DALLAS • Talks for free agent first baseman Albert Pujols may finally have found their missing element: momentum.
The Cardinals and Miami Marlins further defined themselves Monday as the leading contenders to secure the three-time National League most valuable player during alternating talks with Pujols' representation at the headquarters hotel for Major League Baseball's winter meetings.
Having recently spoken directly to Pujols, Cardinals chairman Bill DeWitt Jr. and general manager John Mozeliak met for roughly an hour earlier in the day with agent Dan Lozano before scheduling a late-night session that was expected to produce a modified proposal.
That meeting, however, was postponed until this morning and apparently will occur without DeWitt, who left town Monday night.
While DeWitt and Mozeliak took turns emphasizing that Pujols' situation represents an organizational priority, the Cardinals apparently have yet to make a formal tender to replace January's rejected nine-year bid of $198 million-$205 million.
The Marlins also met at least twice with Lozano Monday, a day after agreeing to terms with free agent shortstop Jose Reyes on a six-year, $106 million deal.
One club executive rated the Marlins' chances of signing Pujols as "50-50" while owner Jeffrey Loria stated publicly the team was still equipped to pursue another franchise player.
The Cardinals, long reluctant to move without competition for Pujols, now appear motivated to glean a clear direction, perhaps before leaving the Anatole Hilton on Thursday. The Marlins, who modified a 4-week-old bid Monday night, appear to be forcing the issue.
"In this setting, things have the ability to move faster," Mozeliak said Monday afternoon. "As I sit back, look and listen to things, it does seem you're going to see some market movement."
Both parties declined to offer specifics about any fresh proposal, but Mozeliak acknowledged that the Cardinals are likely to approach Pujols with a structure different from what they proposed almost 11 months ago.
"Even though the market is speaking there's no way for us to validate it. The only time you validate it is when a player signs, when you can put it on the board," Mozeliak said. "Other than that, it's speculation and you're trying to stay within your framework of what you feel is an appropriate deal."
The Cardinals are unlikely to remain wed to a nine-year proposal since last season represented the first installment of the rejected extension.
"I think when things happened last February, we looked at this as a new assessment, a new opportunity," Mozeliak said. "I'm not going to get into specifics about what we did or how we did it, but we certainly looked at this as a new time."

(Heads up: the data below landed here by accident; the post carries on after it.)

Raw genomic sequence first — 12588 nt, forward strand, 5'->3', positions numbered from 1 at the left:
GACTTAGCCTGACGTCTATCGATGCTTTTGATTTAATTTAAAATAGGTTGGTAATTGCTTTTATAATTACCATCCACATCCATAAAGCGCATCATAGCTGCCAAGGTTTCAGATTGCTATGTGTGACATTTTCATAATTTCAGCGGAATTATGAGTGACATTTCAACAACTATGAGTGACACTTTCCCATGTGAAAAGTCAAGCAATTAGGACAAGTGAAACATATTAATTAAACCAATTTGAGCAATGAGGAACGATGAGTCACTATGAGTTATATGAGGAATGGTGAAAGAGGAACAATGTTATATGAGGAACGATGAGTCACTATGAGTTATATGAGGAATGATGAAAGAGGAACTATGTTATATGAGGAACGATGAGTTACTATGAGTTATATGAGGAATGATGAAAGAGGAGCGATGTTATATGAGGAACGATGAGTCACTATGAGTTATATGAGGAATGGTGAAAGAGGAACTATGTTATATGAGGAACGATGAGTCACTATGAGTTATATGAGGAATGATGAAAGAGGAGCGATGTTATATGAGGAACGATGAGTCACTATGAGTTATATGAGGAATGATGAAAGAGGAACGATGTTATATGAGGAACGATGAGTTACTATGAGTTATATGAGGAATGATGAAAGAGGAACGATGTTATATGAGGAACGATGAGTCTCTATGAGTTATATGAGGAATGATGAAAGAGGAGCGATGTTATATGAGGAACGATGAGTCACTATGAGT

Mozeliak made no predictions about a potential signing but allowed that the matter is "evolving."
"I'm not going to put a timetable publicly on it," Mozeliak said. "As long as we continue operating [within talks] we're OK."
The Chicago Cubs also engaged Lozano in talks about Pujols Monday and are believed to have made a qualifying bid. Lozano declined Monday night to address any team's status in negotiations.
Cubs president Theo Epstein attempted to deflect speculation about his team's interest in Pujols by noting that Lozano also represents free agent pitcher Rodrigo Lopez, another Cubs target. However, the Post-Dispatch confirmed early this morning that the Cubs submitted a bid for their rival's longtime offensive centerpiece.
Monday's flurry of activity contrasted what had been a relatively static situation in recent weeks. DeWitt said he remains hopeful of a successful resolution. The club chairman reiterated, "I like our team without [Pujols]. I like it a lot more with him."
Mozeliak did not characterize the content of his and DeWitt's recent phone conversation with Pujols. Asked if he underscored the team's desire to retain him, Mozeliak said, "I do think it was touched on but not beat up."
The Marlins' interest in Pujols has meanwhile evolved from a perceived novelty to a legitimate challenge to the Cardinals. The club already has secured free agent closer Heath Bell, whom it introduced at the meetings Monday, as well as Reyes. Intent on creating a marketing splash as they enter a new but still unnamed stadium, the Marlins appear to be concentrating on landing another impact hitter rather than help for an injury-prone starting rotation.
Various reports suggested the Marlins attached a 10th year to their offer, which is not believed to include full no-trade protection. The bid is also believed to include an average annual value that tests or even exceeds $20 million.
Asked whether his club retained the capacity to secure another signature player, Loria said, "We'll see. We might. I don't want to answer that yet."
The Marlins are scheduled to meet with Lozano again today. Should momentum continue to build, Pujols is available to travel to the meetings this afternoon or on Wednesday.
Loria, who was cornered outside the media room following a news conference to officially announce Bell's signing, obliquely referred to Pujols in response to one question as "one big hitter. You mean the baseball hitter?" Though Loria initially declined to answer questions about Pujols by name, he allowed that "there's the possibility of another player or two we're looking at."
The Marlins are believed able to support a $100 million payroll next season, placing them in roughly the same neighborhood as the Cardinals, who have budgeted about $110 million for theirs.
Though Pujols has waited two years for the Cardinals to present him a palatable offer, negotiations between Mozeliak, DeWitt and Lozano have assumed a moderate tone. Initial rancor that complicated talks for free agent left fielder Matt Holliday at the 2009 meetings in Indianapolis has not surfaced, either at last month's general managers meetings in Milwaukee or in Dallas.